Credit Cards

Can't Qualify For A Loan? Alternative Scoring Models Can Help

We explore how individuals who can’t qualify for FICO scores can make use of alternative scoring models. Dozens of companies exist that allow consumers to submit pieces of data ignored by all the traditional scores.

The most popular credit scoring models in-use today render millions lock millions of Americans from the ability to get a loan. According to the Consumer Financial Protection Bureau, that number could be as high 26 million.

New credit scoring models have begun to emerge in recent years to tackle this problem. Companies like eCredable and Happy Mango collect non-traditional data and generate their own credit reports for their customers. These reports can then be presented to lenders to prove credit worthiness. This is a massive opportunity for borrowers who can’t qualify for a FICO score. Without such companies, they may not have access to credit.

Many people today are aware of the typical factors affecting their credit scores – late payments, bankruptcies, outstanding debt, etc. However, these new models tap into databases with different information.

Utility Bills & Rent. Lenders and vendors want to see that you have the ability to pay your obligation. Not everyone has a credit card or mortgage to help then establish a history of payments. However, most people do pay gas, electric, water, or phone bills. Alternative credit score models can look at these to help make a case for your credit worthiness. You can establish your financial stability by demonstrating the ability to repay your bills on time.

The same is true of rent payments. It may be helpful to produce receipts of your rent or a letter from your landlord.

Medical Bills. Historically, FICO used outstanding medical debts as part of your score. Some new scoring models have proposed doing away with this data point. Medical billing is complicated, and in some cases may take a long time to resolve. For example, your health insurer may take a long time to actually approve a charge. The debt may show up as outstanding during that time if a medical provider chooses to report it to a credit bureau.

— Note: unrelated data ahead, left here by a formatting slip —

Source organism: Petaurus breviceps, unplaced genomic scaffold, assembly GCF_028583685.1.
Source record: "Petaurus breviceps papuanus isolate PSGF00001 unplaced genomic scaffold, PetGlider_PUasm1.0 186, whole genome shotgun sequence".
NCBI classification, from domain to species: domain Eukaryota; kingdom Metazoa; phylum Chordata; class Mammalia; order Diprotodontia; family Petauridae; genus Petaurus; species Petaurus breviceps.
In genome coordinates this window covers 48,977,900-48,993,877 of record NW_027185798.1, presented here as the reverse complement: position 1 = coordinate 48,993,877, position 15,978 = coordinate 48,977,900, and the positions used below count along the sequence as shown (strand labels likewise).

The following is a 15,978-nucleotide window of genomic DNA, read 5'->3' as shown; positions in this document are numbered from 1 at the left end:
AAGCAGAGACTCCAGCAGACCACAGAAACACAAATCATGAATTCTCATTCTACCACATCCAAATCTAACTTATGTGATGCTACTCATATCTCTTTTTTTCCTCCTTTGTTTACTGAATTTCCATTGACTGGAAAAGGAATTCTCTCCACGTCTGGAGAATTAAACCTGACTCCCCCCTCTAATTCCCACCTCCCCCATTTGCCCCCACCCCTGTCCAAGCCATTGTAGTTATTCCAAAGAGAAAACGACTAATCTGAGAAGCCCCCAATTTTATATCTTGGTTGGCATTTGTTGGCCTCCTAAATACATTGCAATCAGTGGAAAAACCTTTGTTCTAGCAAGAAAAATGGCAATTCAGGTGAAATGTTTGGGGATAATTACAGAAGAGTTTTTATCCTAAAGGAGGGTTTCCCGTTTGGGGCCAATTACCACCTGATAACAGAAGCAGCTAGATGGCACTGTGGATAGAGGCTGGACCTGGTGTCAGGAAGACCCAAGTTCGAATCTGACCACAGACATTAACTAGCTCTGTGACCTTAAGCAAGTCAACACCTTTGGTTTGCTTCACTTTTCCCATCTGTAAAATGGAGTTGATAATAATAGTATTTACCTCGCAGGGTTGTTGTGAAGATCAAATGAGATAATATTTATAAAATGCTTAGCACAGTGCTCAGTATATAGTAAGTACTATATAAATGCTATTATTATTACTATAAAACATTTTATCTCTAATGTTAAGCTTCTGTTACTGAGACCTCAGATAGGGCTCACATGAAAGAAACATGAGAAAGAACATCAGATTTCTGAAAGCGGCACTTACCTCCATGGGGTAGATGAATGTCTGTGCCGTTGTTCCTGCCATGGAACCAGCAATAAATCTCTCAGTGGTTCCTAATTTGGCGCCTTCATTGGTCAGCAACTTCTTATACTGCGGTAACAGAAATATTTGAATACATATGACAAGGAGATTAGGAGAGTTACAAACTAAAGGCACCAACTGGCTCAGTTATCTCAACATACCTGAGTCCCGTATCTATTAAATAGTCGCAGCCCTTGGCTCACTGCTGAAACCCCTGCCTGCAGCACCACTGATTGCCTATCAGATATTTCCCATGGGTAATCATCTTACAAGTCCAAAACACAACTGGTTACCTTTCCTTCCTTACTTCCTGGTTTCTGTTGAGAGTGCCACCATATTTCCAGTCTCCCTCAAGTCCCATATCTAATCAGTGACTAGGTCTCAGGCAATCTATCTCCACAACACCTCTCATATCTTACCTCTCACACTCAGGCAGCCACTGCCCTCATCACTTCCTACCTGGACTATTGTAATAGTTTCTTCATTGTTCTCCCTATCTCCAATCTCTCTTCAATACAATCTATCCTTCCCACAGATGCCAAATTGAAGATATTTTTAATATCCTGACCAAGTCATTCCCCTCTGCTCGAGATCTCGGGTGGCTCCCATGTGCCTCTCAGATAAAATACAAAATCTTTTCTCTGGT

A new bipartisan bill has recently been introduced to Congress. It would prevent medical bills from impacting the credit rating of U.S. war veterans. While a small step forward, it may pave the way to completely do away with the practice of using medical bills in credit scoring.

Cash flow is perhaps one of the most important pieces of information not captured through standard credit scoring models. This should be especially interesting to people who make a decent living and keep their debt-to-income ratio low. The lender will be more confident in your ability to repay debt once they see you have a lot more money coming into your account than going out.

Mainstream Credit Models Are Changing Too

You won’t always have to seek out alternative credit score companies. Giants like FICO and VantageScore are aware of their shortcomings and work towards implementing improvements. FICO itself has gone through multiple revisions since it began over 25 years ago. It is currently on its 8th version. Last year they suggested experimenting with new data sources, including some we discussed above.

Additionally, legislators are making moves to help consumers be treated fairly. The Fair Credit Reporting act gives lawmakers the authority to impose certain standards, such as the one affecting veterans and medical payments.

Large banks and lenders, however, are likely to adapt slowly -- even if new models are introduced. For example, the mortgage industry prominently uses FICO Score 2, 4 and 5. This despite the fact that FICO Score 8 has been around for years.

Robert Harrow

Robert is a Product Manager at ValuePenguin, covering credit cards and credit card processing. He graduated from Hunter College with a B.A. in Physics and a minor in Mathematics.